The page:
RIM has been under constant criticism missing the Touchscreen upheaval of the mobile market and has been trying to play catch up with the iPhone since the time it was launched. In the meanwhile, Apple has been beefing up its enterprise credibility and has been taking over RIM’s market share quarter on quarter. The launch of the Torch was a smart application of the touchscreen and keypad form factor meshed up together, but the BlackBerry OS 6 was not a very refined OS for touchscreen phones as a result it was not widely adopted. Since then RIM has been hard at work on OS 7 to give some serious competition. In many ways, the OS 7 with the flagship Bold 4 9900 are the last stand for the company and will very well be what decides the future of the company itself. Join us to find out if this device is just another BlackBerry or if it is going to give the iPhone a run for its money.
For many years technology has been a sore point with BlackBerry devices. RIM’s devices have even lagged behind competitors’ mid-low end products when it comes to the adoption of high-end technology. This time around, its the first time that new BlackBerry devices are on par with other mid-range devices in their price segment. The Bold 9900 offers some cutting-edge features in an fairly decent hardware package.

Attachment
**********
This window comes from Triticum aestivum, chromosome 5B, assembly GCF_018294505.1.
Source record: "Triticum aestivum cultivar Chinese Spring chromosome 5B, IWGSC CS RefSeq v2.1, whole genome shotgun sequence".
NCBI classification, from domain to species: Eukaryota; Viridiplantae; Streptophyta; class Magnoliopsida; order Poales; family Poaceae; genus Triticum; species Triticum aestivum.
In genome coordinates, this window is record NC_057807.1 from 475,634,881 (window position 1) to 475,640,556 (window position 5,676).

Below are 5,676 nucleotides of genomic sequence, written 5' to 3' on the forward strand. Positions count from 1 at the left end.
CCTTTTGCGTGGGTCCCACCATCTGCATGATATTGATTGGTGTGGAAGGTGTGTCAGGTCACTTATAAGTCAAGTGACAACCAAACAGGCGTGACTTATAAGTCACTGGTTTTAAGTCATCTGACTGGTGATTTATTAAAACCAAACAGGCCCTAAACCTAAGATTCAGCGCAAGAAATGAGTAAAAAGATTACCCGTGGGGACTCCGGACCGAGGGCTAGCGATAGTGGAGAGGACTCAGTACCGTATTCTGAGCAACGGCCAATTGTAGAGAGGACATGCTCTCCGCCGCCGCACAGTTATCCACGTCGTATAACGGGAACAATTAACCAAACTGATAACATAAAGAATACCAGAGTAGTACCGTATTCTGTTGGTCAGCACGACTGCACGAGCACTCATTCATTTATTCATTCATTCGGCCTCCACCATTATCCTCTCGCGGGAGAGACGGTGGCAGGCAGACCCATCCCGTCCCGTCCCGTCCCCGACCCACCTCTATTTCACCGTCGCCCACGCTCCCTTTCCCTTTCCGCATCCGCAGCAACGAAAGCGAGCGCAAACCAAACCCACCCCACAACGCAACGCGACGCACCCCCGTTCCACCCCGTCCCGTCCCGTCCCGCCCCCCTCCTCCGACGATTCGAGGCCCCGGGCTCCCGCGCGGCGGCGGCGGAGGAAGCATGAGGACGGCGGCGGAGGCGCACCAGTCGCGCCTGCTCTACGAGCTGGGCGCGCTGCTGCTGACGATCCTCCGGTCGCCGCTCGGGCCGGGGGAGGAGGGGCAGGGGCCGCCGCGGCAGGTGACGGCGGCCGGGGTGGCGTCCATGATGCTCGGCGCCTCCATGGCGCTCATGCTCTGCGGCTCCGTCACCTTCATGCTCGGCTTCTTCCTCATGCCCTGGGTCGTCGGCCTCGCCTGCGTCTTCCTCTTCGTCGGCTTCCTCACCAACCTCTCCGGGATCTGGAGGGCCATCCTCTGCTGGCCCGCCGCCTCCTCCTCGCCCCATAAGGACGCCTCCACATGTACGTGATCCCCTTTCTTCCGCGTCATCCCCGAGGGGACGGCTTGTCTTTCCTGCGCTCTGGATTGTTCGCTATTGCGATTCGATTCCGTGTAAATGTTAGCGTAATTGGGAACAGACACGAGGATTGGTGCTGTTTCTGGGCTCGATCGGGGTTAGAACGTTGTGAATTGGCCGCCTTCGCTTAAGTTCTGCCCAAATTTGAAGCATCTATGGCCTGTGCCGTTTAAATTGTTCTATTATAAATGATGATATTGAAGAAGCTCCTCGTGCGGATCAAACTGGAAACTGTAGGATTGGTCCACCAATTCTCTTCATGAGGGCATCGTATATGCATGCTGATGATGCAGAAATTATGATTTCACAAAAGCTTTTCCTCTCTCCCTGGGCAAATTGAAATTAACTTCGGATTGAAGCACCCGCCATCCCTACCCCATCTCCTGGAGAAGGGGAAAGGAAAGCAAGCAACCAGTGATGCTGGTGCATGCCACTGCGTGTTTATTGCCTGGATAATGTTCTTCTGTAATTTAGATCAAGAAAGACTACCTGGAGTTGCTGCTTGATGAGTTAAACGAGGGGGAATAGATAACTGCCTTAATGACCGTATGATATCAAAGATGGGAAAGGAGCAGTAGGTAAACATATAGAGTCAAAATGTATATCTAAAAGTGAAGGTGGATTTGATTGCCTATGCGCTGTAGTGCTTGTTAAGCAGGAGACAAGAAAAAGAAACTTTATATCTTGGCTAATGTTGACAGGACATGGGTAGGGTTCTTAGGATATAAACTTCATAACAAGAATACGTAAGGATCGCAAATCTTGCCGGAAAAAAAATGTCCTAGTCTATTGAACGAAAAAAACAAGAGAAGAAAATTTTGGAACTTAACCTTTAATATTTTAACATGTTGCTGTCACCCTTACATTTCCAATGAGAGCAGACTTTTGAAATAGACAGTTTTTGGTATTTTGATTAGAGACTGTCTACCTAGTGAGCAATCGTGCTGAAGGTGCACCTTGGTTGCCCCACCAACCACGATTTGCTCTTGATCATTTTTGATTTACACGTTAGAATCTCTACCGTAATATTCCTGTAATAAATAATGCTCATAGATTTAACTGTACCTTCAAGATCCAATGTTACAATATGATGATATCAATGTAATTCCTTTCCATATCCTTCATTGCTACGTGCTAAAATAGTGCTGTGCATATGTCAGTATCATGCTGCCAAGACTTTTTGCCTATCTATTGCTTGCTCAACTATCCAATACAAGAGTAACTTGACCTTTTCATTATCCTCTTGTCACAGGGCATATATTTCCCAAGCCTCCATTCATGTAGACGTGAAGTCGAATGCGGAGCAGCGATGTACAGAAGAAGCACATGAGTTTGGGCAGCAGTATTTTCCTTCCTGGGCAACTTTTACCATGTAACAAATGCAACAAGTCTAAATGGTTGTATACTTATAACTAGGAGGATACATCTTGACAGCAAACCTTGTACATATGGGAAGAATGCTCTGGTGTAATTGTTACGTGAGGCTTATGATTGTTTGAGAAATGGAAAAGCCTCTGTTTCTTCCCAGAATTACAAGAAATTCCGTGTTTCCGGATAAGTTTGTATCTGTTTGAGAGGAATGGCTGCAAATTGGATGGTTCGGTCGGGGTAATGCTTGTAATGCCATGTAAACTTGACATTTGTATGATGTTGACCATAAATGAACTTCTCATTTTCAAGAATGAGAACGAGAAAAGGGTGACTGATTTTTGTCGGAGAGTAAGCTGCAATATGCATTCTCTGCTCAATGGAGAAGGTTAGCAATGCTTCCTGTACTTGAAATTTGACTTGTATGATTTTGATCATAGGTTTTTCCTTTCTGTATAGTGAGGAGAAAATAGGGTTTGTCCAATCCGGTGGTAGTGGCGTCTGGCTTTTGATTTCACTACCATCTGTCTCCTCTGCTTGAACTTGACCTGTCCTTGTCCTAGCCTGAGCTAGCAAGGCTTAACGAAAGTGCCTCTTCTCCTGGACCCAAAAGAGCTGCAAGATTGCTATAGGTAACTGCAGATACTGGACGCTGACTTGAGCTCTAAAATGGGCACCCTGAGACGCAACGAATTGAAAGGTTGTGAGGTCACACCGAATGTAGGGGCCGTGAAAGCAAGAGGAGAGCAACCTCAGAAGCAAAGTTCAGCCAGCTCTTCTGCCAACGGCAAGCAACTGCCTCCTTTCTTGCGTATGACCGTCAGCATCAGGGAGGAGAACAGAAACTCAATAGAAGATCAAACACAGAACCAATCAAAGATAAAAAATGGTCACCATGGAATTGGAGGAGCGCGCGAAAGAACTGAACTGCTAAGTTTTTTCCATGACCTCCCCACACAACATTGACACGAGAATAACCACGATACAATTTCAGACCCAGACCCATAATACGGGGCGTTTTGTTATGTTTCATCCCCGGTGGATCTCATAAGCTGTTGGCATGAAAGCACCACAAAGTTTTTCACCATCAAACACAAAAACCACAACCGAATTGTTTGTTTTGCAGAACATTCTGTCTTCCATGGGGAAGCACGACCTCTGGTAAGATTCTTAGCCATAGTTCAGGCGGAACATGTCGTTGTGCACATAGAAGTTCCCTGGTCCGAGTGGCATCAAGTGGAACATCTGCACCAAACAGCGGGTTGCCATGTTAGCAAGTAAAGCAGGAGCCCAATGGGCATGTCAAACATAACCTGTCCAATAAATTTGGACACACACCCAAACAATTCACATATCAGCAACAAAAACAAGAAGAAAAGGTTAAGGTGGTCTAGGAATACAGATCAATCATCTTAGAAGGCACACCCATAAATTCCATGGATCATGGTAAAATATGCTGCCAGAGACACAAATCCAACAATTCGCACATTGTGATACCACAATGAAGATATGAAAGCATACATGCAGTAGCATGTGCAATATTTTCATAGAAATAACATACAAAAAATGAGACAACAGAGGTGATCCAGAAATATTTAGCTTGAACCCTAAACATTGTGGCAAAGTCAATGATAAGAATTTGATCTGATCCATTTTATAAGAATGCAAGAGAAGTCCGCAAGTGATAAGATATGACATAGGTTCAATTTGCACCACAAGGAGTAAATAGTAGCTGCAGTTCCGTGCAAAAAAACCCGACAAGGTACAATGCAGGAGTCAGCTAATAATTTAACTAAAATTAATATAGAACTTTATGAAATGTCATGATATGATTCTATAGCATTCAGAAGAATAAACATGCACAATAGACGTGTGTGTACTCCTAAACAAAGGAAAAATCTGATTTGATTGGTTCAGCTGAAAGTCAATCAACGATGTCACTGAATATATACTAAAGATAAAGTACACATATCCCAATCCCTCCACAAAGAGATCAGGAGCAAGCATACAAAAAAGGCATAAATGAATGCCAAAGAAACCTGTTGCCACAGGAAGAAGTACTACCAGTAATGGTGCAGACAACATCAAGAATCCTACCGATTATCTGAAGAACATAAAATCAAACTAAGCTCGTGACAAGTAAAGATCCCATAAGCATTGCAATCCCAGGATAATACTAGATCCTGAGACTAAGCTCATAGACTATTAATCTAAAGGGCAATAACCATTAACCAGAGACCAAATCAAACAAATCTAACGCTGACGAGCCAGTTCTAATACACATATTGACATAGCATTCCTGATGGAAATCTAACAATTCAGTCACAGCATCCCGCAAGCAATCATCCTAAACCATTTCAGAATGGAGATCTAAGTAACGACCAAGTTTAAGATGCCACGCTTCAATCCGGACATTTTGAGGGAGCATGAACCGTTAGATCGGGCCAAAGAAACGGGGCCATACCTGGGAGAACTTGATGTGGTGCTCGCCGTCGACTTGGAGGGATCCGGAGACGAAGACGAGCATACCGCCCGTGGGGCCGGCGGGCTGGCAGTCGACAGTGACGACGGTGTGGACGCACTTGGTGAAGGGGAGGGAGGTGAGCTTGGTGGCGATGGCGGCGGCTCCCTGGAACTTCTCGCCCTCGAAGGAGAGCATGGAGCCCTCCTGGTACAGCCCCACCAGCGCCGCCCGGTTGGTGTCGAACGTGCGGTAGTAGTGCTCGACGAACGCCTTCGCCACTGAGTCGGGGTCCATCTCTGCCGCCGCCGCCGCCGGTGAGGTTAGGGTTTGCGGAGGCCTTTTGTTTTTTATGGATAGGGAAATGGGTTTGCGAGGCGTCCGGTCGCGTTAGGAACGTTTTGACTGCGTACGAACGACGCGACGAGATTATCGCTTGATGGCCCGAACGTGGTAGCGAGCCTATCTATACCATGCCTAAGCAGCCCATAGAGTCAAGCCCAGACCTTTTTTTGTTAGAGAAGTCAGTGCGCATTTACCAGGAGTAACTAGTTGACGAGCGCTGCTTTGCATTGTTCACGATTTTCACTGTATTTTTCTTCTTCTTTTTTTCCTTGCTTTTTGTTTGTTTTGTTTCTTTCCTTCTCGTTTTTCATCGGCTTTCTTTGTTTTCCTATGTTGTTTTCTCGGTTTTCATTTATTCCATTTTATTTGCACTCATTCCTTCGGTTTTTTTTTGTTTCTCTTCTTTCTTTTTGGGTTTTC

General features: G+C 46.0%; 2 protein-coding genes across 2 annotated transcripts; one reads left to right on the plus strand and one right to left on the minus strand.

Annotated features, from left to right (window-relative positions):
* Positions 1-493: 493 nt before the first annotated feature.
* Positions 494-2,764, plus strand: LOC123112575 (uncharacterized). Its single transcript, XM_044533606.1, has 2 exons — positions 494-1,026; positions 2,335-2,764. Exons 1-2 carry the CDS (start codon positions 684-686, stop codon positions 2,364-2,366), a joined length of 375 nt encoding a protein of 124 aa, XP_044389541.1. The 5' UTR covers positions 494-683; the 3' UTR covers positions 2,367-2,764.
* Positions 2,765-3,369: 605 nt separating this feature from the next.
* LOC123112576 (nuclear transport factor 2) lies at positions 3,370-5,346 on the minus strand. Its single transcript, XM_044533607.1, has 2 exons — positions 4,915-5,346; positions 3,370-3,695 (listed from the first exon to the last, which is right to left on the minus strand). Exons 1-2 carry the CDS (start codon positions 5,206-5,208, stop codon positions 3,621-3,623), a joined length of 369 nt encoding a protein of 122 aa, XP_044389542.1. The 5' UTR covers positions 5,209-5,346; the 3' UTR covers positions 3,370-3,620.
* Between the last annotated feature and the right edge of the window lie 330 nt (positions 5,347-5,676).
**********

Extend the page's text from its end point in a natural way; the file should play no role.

Under the hood is a 1.2GHz processor, a TFT capacitive touchscreen with 16M colors and a physical size of 2.8 inches and 640 x 480 pixels resolution. It packs the brand new OS7 and HD video camera. As always the device has a fantastic keyboard as well. At 130g it is no a very light device but is not too heavy either when compared to other competitors in its class. It feels slightly smalled than the original Bold. It has a trackpad instead of a trackball. At 115 x 66 x 10.5 mm it is the slimmest BlackBerry ever launched by RIM.
The high-gloss screen is surrounded by a brushed metal border, while the rear is made of a combination of matte plastic and glass. The back cover is very easy to remove revealing a battery, SIM and microSD slot. Amazingly enough, you still can’t hotswap your SD card into the device. The internal storage amounts to 8GB.
The touchscreen is capacitive and highly sensitive. Using it was a breeze, and we found ourself increasingly using the features using the screen rather than the trackpad. Although it is not certain that most traditional BlackBerry users will migrate to the touchscreen, they can always take comfort in knowing that at least now they have a choice. The touchscreen specially proves its worth when browsing the internet.
The new OS 7 takes some design ques over from the PlayBook which is not a bad idea since the tablet is a touch only device. The OS7 is more of an upgrade of the OS6 rather than a revolutionary new OS. The interface is divided into numerous app drawers. For us, there were just too many drawers, so we were glad to find an option to choose which ones we wanted.
BlackBerry fanatics would be glad to know that the introduction of cutting edge hardware has done really well for the device. The interface zips past in blazing speeds without any signs of lag. The contacts section is the same as the older OS which is a good thing as far as we are concerned. In a contact’s card you can add lots of relevant information including date of birth, anniversaries, address, phone, email details and even notes about the last time you met the person.